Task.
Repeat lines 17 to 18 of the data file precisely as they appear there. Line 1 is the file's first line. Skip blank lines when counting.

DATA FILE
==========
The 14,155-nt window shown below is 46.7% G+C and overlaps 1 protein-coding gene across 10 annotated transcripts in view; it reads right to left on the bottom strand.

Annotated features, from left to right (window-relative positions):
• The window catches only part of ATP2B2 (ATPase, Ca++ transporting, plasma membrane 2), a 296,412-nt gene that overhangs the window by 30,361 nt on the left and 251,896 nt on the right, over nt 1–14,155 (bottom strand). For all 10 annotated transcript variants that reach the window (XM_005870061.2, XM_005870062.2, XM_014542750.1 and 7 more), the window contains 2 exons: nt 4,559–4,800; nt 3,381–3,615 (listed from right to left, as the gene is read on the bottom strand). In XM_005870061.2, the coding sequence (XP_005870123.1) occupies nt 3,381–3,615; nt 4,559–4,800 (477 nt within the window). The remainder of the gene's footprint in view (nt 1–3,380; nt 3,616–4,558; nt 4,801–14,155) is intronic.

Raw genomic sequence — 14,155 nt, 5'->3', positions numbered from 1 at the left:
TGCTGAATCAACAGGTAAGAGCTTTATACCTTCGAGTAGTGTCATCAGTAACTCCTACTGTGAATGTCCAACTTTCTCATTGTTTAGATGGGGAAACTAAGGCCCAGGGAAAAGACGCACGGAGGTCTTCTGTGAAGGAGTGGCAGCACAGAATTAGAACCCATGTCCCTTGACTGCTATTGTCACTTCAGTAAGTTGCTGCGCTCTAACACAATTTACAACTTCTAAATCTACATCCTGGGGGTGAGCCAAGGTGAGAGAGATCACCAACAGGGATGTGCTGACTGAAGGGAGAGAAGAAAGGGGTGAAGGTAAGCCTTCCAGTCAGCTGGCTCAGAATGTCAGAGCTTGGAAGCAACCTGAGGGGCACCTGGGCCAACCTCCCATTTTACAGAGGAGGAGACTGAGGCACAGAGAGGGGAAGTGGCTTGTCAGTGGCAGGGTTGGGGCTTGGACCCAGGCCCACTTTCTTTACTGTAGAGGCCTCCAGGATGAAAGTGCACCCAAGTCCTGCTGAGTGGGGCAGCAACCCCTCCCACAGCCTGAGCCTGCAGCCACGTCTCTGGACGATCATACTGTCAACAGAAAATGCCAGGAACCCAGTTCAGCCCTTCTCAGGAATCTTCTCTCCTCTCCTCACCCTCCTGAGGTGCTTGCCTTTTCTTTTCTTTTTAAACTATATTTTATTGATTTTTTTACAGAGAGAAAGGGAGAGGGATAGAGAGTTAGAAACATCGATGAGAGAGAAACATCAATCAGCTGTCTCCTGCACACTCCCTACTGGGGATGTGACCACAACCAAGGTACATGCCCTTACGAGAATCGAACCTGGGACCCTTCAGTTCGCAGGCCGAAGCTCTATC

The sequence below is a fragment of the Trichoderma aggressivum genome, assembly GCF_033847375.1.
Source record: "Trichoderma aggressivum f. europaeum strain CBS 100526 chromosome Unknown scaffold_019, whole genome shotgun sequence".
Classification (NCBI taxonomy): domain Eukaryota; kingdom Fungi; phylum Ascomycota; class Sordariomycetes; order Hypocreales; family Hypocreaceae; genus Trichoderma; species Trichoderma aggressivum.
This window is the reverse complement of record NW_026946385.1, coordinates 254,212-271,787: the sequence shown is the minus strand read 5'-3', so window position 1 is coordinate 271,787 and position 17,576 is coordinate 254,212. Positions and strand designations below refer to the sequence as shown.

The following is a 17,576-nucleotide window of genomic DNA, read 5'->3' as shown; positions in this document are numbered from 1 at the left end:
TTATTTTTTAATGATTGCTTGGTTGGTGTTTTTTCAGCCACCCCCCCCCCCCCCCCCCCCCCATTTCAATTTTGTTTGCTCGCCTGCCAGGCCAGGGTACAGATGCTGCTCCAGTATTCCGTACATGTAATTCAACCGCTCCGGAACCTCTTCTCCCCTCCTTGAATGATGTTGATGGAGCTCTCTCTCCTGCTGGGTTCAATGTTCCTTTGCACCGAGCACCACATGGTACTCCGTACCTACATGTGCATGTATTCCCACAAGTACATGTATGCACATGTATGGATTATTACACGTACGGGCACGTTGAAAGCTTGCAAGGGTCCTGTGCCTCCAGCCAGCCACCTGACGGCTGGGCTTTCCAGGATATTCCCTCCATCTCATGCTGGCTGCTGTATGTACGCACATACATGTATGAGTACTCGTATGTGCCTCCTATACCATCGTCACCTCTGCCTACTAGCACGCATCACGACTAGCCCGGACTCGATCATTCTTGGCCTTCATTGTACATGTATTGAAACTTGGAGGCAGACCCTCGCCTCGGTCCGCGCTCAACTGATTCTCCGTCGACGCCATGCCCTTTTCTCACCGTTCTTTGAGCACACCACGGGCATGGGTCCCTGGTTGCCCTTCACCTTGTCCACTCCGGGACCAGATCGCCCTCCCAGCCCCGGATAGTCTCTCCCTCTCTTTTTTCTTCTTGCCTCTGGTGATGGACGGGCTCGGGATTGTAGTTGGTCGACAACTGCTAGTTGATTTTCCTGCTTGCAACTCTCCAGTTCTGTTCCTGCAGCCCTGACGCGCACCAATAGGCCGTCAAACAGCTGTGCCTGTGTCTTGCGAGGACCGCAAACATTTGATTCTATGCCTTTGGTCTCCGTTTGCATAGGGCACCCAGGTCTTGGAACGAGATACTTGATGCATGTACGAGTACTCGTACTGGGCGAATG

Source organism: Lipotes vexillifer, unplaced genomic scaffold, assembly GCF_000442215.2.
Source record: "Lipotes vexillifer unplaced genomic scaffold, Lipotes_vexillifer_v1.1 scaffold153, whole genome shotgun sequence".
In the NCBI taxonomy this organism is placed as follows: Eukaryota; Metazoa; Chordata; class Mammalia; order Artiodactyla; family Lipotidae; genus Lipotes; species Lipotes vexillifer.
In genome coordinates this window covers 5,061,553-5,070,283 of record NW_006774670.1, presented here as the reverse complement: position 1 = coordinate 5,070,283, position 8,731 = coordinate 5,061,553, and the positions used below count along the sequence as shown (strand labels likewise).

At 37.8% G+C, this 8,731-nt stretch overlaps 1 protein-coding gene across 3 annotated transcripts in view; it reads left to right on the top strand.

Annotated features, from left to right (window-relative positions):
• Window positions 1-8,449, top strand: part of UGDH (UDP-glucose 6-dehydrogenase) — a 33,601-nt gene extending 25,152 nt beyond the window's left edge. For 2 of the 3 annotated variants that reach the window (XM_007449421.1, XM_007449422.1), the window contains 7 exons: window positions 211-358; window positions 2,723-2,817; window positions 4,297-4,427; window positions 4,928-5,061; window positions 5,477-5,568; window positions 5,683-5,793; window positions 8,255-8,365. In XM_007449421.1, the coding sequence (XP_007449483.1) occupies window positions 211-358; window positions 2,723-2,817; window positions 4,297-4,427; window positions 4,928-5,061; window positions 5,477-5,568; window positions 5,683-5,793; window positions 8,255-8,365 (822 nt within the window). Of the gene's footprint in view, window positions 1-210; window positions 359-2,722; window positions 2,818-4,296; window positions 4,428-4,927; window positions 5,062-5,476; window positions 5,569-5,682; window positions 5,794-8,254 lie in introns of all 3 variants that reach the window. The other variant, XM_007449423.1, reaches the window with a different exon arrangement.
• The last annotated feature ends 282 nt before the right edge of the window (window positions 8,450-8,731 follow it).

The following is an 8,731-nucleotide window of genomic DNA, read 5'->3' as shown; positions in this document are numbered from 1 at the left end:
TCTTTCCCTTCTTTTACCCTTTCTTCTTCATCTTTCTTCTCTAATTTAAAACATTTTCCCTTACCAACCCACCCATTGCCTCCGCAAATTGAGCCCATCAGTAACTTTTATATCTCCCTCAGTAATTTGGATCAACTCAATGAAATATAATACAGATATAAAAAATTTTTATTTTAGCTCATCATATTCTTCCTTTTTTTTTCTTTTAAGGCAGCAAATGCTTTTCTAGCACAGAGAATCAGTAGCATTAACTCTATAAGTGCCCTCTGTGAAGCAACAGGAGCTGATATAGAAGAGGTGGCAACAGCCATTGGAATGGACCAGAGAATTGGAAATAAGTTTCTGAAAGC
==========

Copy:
Annotated features, from left to right (window-relative positions):
• Window positions 1-8,449, top strand: part of UGDH (UDP-glucose 6-dehydrogenase) — a 33,601-nt gene extending 25,152 nt beyond the window's left edge. For 2 of the 3 annotated variants that reach the window (XM_007449421.1, XM_007449422.1), the window contains 7 exons: window positions 211-358; window positions 2,723-2,817; window positions 4,297-4,427; window positions 4,928-5,061; window positions 5,477-5,568; window positions 5,683-5,793; window positions 8,255-8,365. In XM_007449421.1, the coding sequence (XP_007449483.1) occupies window positions 211-358; window positions 2,723-2,817; window positions 4,297-4,427; window positions 4,928-5,061; window positions 5,477-5,568; window positions 5,683-5,793; window positions 8,255-8,365 (822 nt within the window). Of the gene's footprint in view, window positions 1-210; window positions 359-2,722; window positions 2,818-4,296; window positions 4,428-4,927; window positions 5,062-5,476; window positions 5,569-5,682; window positions 5,794-8,254 lie in introns of all 3 variants that reach the window. The other variant, XM_007449423.1, reaches the window with a different exon arrangement.